Lalami’s novel is the imagined memoirs of the first black explorer of – a Moroccan slave whose testimony was left out of the official record of the 1527 expedition of Spanish conquistador Pánfilo de Narvaez. There were only four survivors.
“The Moor’s Account” has been named a New York Times Notable Book and one of the Wall Street Journal’s Top 10 Books of the Year, one of NPR’s Great Reads of 2014, and is on the list of Kirkus Best Fiction Books of the Year.
Lalami joined the UCR faculty in 2007. She is the author of “Secret Son” and “Hope and Other Dangerous Pursuits.”
UCR by the Numbers
3 — The acres in UCR’s community garden, dubbed “R’Garden,” that is adjacent to Parking Lot 30. It is a space for campus community members to grow fresh fruits and vegetables while learning about social, environmental and economic sustainability.
2 — The number of students from UCR who participated in season 14 of the nationally televised reality show “American Idol.” UCR freshman Adanna Duru was in the final 10 before she was voted out. Rocky Peter Ajoku, eliminated early in the season, was a 2013 graduate.
$54,848.05 — The record-breaking amount of money that UCR Dance Marathon raised on Jan. 31 for the Guardian Scholars Program to help emancipated foster youth. That includes a matching grant of $25,000 from the Pritzker Family Foundation.
88.3 — The FM radio channel of KUCR, UCR’s student campus radio station. Listen online at KUCR.org.
161 — The height of the UCR bell tower in feet.
58 — The percentage of UCR undergraduates who receive need-based Pell grants. It’s the highest percentage among the nation’s research-intensive universities.
72 — The number of seats in the state-of-the-art film and video room at the Barbara and Art Culver Center of the Arts from UCR ARTSblock. Located in downtown Riverside, ARTSblock represents a partnership between UCR and the city of Riverside, bringing contemporary art, film and performance to the Inland Empire.
3 —The number of years that it took to construct the Highlander Union Building (HUB). The HUB is a common area where the UCR community can gather to meet, eat and study. It features dining and retail facilities, meeting areas, lounges and event spaces.
4 — The total distance in miles of the trails at the UCR Botanic Gardens.
6,000 — The square footage of the huge new swimming pool at the expanded recreation center.
Colliding Worlds: When Art, Science and Technology Meet at UC Riverside
Story By Michelle Woo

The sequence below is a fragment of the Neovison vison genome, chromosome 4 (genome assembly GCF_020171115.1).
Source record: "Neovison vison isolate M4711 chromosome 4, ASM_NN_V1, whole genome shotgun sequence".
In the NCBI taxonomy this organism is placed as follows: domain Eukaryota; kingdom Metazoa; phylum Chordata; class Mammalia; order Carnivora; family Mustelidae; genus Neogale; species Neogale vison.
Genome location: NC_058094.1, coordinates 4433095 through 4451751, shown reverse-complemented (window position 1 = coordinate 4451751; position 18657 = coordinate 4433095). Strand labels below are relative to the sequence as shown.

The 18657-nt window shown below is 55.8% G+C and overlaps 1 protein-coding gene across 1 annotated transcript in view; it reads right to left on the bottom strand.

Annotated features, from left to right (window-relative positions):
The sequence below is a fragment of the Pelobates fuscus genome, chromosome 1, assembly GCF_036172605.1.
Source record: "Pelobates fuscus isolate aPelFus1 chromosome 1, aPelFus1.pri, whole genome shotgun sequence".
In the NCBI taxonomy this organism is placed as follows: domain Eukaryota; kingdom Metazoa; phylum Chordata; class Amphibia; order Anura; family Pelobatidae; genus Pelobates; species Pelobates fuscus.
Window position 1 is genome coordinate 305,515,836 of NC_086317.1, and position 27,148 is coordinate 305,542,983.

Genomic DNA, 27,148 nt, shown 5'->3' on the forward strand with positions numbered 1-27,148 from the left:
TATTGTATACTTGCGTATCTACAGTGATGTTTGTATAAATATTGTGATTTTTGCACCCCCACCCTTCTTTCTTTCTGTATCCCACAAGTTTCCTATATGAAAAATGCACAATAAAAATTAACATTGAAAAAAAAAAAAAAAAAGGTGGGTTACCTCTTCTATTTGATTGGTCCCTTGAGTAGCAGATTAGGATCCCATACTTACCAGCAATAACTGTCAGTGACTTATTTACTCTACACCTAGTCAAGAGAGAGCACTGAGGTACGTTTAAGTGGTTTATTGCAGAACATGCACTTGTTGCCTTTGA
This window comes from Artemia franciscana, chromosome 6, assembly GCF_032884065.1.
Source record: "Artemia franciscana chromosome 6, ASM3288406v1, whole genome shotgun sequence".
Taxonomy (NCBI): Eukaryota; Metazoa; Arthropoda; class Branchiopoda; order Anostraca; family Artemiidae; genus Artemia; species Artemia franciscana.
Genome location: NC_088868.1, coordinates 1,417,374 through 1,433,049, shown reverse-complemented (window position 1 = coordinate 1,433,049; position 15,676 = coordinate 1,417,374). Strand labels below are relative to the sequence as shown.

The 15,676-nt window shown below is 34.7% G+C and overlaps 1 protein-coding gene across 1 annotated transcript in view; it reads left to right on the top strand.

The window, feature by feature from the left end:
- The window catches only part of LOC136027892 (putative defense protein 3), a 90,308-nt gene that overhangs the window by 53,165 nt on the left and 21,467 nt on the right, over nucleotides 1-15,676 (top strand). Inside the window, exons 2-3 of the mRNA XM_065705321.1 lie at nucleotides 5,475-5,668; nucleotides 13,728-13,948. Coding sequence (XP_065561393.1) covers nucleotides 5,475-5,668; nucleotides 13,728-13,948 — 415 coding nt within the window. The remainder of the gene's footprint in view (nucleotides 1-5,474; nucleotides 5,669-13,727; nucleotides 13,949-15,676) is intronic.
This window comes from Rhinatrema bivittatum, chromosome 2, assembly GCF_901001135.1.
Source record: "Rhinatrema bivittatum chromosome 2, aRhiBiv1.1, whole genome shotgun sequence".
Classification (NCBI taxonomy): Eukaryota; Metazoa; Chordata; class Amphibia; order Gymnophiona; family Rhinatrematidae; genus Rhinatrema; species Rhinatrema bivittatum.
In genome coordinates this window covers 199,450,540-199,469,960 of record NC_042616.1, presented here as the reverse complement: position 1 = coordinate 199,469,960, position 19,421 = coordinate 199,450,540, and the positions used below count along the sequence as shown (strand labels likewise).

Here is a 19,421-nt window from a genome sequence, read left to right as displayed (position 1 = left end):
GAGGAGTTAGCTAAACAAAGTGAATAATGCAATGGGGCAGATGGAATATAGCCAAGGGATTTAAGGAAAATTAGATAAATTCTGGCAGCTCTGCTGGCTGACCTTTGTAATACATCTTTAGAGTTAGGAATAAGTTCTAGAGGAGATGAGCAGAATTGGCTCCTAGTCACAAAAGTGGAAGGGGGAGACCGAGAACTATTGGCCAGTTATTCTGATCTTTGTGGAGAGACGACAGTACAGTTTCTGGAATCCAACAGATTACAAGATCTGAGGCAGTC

Across Campus, scholars are breaking out of their labs and studios, forming a spirograph of unexpected connections, solving historical mysteries, inventing solutions for the future and stretching perceptions of what is possible.
An astrophysicist, a music composer and a college student are sitting at a table. It may sound like the setup for a bad punchline, but at UC Riverside, scholars understand that such scenes are the breeding grounds for innovation and discovery.
On this afternoon, the composer is Tim Labor, who is marking up pages of sheet music with a pencil.
“So we’re inside the cloud watching the stars double in number,” the associate professor of music says, his eyes following the roller coaster of tiny black symbols.
Beside him are Mario De Leo Winkler, a UC MEXUS postdoctoral researcher in the Physics and Astronomy Department, and Ryan Straka, a fourth-year music major. The three are working on Straka’s thesis project – a musical composition that represents the merging of the Milky Way and the Andromeda Galaxy. De Leo Winkler’s role is to ensure that the sonification is scientifically sound. He guides the student with charts, graphs, equations, photographs, NASA articles and research papers on the galactic collision. Labor is there to help make sure the piece, which will be performed for the public this fall, conveys the magic of the spectacular event. “I’m the poetics consultant,” he says.
The purpose of the project is multifaceted. For the composers, it is to draw inspiration and connect with a power outside their own heads; for the scientist, it is to share astronomy with new audiences through the universal entry point of art. “It’s important for people to understand and have a picture of our modern universe,” says Straka, the first student to take on the unique interdisciplinary opportunity. “It’s the next frontier.”
Science vs. Art?
Photo by Carrie Rosema
Science and art. For far too long, the disciplines have been painted as polar opposites in a clash between logic and passion. But it is misguided to believe that the two are mutually exclusive. At a time when the great connector of technology helps dissolve the boundaries of thought, when connections between scientists and artists occur, the outcomes are often more wildly impactful than either could have imagined on their own.
At UC Riverside, science and art are colliding like two far-off galaxies. Across campus, scholars are breaking out of their labs and studios, forming a spirograph of unexpected connections, solving historical mysteries, inventing solutions for the future and stretching perceptions of what is possible. Every day, you can see the merging of disciplines at work.
“There is a new energy being shared amongst certain humanists and scientists who are starting to explore in very open-ended ways the realities of overlap between the arts and the sciences,” says Jason Weems, an assistant professor of art history. “In terms of these crossovers, I believe the best is yet to come.”